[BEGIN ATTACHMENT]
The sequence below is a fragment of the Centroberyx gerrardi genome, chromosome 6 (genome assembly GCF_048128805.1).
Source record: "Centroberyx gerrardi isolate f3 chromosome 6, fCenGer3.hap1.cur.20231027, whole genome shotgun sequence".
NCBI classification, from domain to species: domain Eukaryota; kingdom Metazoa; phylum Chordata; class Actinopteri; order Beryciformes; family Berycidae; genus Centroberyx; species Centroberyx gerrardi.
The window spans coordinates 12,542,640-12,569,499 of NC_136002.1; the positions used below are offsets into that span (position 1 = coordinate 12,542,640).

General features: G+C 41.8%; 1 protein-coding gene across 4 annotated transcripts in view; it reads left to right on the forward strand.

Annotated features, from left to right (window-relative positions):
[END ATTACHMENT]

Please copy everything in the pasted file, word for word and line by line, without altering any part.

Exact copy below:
The sequence below is a fragment of the Centroberyx gerrardi genome, chromosome 6 (genome assembly GCF_048128805.1).
Source record: "Centroberyx gerrardi isolate f3 chromosome 6, fCenGer3.hap1.cur.20231027, whole genome shotgun sequence".
NCBI classification, from domain to species: domain Eukaryota; kingdom Metazoa; phylum Chordata; class Actinopteri; order Beryciformes; family Berycidae; genus Centroberyx; species Centroberyx gerrardi.
The window spans coordinates 12,542,640-12,569,499 of NC_136002.1; the positions used below are offsets into that span (position 1 = coordinate 12,542,640).

General features: G+C 41.8%; 1 protein-coding gene across 4 annotated transcripts in view; it reads left to right on the forward strand.

Annotated features, from left to right (window-relative positions):